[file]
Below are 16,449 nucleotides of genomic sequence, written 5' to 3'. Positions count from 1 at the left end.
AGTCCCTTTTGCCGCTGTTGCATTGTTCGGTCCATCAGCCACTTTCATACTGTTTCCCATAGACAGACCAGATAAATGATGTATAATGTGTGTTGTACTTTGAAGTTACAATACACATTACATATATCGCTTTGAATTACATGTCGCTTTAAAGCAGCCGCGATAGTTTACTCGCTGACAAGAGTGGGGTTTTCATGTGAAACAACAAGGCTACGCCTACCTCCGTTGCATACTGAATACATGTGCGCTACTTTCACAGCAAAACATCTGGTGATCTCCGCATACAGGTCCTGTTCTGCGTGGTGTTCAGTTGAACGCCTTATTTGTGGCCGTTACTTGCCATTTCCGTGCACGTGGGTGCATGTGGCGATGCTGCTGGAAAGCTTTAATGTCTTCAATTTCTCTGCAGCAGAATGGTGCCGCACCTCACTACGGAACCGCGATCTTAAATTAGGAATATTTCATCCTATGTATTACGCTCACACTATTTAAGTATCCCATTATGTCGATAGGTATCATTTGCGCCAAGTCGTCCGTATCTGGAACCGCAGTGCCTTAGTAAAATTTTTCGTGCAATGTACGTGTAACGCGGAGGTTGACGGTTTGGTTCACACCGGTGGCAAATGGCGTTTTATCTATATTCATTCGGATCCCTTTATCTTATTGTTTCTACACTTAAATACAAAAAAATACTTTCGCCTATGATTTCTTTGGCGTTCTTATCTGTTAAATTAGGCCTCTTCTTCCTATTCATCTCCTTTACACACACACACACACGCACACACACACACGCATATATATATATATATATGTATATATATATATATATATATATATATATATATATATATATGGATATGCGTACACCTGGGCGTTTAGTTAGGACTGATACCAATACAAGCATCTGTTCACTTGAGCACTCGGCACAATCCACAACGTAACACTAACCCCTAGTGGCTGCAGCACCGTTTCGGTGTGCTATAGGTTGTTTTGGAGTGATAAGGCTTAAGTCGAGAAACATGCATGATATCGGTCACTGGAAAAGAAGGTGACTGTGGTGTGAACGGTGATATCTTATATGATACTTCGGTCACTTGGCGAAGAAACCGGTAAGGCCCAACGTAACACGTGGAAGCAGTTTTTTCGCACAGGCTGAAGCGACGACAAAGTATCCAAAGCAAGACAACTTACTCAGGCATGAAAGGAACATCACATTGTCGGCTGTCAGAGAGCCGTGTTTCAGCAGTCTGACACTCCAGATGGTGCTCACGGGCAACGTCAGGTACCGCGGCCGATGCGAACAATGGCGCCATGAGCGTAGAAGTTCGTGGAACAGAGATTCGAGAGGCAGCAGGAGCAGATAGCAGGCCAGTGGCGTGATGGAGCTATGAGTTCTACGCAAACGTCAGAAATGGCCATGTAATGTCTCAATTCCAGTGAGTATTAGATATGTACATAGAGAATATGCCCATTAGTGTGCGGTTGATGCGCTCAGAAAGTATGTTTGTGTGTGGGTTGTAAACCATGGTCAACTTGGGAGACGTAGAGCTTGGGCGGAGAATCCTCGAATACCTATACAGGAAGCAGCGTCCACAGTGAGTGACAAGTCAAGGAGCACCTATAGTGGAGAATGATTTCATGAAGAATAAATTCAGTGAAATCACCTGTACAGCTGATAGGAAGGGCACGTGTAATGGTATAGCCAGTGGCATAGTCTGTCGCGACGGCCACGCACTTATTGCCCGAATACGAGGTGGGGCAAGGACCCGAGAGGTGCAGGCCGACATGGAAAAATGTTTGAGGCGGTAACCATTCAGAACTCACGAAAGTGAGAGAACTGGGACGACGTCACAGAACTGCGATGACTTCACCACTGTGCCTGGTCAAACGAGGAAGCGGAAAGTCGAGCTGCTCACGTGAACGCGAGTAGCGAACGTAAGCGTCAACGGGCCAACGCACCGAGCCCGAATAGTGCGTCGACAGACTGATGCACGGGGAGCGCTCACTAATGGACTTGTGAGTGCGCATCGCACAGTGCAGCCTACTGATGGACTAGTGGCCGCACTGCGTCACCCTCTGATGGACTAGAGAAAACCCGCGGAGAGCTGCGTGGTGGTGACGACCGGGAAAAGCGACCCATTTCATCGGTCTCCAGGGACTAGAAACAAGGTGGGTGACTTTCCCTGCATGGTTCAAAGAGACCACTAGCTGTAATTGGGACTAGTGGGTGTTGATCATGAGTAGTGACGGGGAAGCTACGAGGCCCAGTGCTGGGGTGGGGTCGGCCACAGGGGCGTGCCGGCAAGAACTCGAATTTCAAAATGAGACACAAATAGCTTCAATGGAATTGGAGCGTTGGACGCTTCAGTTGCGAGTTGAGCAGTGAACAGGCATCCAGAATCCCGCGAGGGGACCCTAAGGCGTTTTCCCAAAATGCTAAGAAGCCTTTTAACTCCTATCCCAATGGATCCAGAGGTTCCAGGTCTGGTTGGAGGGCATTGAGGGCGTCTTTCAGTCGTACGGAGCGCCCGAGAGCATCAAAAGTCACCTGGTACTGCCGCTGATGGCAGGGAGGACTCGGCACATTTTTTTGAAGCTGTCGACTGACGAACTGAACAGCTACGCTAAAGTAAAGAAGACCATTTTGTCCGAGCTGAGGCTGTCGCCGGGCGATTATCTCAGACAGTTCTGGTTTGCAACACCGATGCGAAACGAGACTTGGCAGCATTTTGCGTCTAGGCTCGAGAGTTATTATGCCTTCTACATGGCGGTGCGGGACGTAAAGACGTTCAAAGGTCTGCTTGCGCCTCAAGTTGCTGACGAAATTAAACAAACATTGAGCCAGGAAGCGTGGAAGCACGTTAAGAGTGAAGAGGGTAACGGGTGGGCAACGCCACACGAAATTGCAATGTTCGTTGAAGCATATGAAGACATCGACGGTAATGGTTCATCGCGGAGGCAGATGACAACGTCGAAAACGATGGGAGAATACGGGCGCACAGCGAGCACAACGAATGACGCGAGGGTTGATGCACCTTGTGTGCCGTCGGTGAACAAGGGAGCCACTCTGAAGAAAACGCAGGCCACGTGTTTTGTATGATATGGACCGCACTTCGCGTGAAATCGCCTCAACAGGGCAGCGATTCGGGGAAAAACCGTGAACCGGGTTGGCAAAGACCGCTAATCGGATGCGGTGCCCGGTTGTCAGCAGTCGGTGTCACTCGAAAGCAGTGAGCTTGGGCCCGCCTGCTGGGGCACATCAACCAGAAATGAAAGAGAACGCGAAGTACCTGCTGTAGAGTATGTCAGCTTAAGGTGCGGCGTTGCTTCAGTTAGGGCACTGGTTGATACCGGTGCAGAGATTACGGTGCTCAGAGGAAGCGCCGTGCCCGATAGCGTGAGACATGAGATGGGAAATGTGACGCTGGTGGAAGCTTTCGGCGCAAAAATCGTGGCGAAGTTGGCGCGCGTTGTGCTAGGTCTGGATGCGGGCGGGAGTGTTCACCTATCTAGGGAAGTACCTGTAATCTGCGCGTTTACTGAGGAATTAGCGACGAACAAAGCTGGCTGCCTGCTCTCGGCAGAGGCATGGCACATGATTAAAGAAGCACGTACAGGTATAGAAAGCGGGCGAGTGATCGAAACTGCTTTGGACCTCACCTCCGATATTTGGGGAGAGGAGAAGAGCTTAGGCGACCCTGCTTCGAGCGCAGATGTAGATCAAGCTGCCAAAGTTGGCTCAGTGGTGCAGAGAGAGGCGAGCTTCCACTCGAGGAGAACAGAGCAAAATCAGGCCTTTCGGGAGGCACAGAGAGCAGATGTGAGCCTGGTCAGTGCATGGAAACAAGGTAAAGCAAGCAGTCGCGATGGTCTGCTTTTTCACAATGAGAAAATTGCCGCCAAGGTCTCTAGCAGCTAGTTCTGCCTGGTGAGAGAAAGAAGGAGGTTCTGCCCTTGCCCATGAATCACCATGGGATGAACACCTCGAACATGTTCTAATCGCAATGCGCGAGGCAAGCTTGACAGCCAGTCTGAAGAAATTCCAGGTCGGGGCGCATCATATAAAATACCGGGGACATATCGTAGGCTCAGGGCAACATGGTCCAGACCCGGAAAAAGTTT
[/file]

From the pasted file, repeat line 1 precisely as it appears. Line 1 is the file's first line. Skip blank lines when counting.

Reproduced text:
Below are 16,449 nucleotides of genomic sequence, written 5' to 3'. Positions count from 1 at the left end.